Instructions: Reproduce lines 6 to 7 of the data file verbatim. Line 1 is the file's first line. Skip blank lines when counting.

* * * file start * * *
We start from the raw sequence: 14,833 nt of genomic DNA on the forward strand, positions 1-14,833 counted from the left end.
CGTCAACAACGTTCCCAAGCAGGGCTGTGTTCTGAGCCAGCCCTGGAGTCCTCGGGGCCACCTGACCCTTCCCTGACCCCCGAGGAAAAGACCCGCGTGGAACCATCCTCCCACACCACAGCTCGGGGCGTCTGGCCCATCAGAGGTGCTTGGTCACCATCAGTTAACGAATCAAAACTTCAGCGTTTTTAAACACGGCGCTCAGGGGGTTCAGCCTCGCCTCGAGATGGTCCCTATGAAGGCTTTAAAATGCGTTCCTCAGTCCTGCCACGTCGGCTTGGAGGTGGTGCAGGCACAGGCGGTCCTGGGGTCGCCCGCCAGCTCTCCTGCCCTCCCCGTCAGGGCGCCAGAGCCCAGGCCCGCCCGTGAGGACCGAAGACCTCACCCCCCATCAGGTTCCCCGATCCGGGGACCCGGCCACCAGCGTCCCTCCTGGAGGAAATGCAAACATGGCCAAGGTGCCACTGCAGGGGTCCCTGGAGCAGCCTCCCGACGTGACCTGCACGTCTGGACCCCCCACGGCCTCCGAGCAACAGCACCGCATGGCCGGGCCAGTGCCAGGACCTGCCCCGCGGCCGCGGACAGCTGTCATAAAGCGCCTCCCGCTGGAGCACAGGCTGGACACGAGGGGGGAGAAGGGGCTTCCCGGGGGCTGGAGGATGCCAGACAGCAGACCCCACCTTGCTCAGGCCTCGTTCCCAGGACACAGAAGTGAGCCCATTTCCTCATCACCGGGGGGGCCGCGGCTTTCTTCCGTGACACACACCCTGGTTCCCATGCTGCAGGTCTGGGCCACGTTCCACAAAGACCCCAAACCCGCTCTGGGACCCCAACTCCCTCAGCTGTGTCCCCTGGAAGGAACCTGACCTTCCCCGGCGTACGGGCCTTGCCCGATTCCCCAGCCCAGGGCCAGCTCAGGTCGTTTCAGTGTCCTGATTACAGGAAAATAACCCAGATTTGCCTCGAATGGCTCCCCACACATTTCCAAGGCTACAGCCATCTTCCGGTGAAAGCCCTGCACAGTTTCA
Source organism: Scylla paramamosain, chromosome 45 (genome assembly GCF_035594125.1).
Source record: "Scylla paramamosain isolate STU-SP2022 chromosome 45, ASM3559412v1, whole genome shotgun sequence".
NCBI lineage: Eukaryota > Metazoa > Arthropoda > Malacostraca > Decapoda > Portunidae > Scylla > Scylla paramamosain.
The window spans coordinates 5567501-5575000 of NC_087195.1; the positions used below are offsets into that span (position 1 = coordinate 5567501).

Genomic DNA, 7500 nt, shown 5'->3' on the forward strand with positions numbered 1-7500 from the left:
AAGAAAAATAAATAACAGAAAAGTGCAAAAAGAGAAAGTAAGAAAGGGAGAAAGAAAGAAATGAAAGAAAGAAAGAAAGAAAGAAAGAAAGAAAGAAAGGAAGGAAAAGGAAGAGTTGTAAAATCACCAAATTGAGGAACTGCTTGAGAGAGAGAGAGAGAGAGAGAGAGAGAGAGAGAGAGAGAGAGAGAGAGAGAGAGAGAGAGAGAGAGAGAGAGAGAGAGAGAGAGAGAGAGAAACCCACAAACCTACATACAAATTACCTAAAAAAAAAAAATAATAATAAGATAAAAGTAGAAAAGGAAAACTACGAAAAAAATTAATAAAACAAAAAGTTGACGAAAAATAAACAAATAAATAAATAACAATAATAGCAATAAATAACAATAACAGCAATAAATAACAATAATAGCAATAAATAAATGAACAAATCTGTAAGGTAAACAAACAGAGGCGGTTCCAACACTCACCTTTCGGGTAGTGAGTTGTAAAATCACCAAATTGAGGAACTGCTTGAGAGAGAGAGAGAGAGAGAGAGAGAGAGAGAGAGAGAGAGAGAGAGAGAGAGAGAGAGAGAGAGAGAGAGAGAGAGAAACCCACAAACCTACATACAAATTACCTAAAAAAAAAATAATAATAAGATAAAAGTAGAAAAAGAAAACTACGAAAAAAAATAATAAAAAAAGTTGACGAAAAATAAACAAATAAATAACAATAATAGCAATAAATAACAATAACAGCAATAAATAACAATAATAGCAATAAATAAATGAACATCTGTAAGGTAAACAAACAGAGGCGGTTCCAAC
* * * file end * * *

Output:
The window spans coordinates 5567501-5575000 of NC_087195.1; the positions used below are offsets into that span (position 1 = coordinate 5567501).

Genomic DNA, 7500 nt, shown 5'->3' on the forward strand with positions numbered 1-7500 from the left: